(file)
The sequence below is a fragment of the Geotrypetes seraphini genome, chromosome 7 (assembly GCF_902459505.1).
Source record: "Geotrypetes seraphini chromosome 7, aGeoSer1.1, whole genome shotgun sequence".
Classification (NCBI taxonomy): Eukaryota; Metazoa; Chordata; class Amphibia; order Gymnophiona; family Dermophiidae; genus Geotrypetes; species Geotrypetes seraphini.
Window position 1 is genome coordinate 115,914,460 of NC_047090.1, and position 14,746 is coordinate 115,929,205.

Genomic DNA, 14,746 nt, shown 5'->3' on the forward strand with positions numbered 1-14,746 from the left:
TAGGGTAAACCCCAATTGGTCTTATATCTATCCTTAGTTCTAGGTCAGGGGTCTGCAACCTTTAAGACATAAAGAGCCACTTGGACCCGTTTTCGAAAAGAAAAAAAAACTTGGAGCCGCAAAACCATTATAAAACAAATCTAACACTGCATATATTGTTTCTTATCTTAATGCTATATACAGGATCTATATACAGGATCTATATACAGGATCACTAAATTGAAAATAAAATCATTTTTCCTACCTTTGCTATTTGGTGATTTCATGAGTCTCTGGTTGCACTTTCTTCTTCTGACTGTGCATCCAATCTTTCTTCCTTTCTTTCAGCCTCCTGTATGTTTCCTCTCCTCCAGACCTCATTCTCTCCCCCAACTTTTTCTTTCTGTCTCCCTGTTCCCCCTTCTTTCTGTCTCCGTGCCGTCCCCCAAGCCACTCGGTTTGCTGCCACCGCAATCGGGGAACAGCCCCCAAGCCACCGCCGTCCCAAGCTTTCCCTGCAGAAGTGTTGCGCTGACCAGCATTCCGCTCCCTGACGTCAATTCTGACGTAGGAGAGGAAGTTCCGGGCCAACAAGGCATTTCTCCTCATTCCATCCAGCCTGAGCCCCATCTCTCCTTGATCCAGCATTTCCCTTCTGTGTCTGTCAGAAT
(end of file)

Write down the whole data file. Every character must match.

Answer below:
The sequence below is a fragment of the Geotrypetes seraphini genome, chromosome 7 (assembly GCF_902459505.1).
Source record: "Geotrypetes seraphini chromosome 7, aGeoSer1.1, whole genome shotgun sequence".
Classification (NCBI taxonomy): Eukaryota; Metazoa; Chordata; class Amphibia; order Gymnophiona; family Dermophiidae; genus Geotrypetes; species Geotrypetes seraphini.
Window position 1 is genome coordinate 115,914,460 of NC_047090.1, and position 14,746 is coordinate 115,929,205.

Genomic DNA, 14,746 nt, shown 5'->3' on the forward strand with positions numbered 1-14,746 from the left:
TAGGGTAAACCCCAATTGGTCTTATATCTATCCTTAGTTCTAGGTCAGGGGTCTGCAACCTTTAAGACATAAAGAGCCACTTGGACCCGTTTTCGAAAAGAAAAAAAAACTTGGAGCCGCAAAACCATTATAAAACAAATCTAACACTGCATATATTGTTTCTTATCTTAATGCTATATACAGGATCTATATACAGGATCTATATACAGGATCACTAAATTGAAAATAAAATCATTTTTCCTACCTTTGCTATTTGGTGATTTCATGAGTCTCTGGTTGCACTTTCTTCTTCTGACTGTGCATCCAATCTTTCTTCCTTTCTTTCAGCCTCCTGTATGTTTCCTCTCCTCCAGACCTCATTCTCTCCCCCAACTTTTTCTTTCTGTCTCCCTGTTCCCCCTTCTTTCTGTCTCCGTGCCGTCCCCCAAGCCACTCGGTTTGCTGCCACCGCAATCGGGGAACAGCCCCCAAGCCACCGCCGTCCCAAGCTTTCCCTGCAGAAGTGTTGCGCTGACCAGCATTCCGCTCCCTGACGTCAATTCTGACGTAGGAGAGGAAGTTCCGGGCCAACAAGGCATTTCTCCTCATTCCATCCAGCCTGAGCCCCATCTCTCCTTGATCCAGCATTTCCCTTCTGTGTCTGTCAGAAT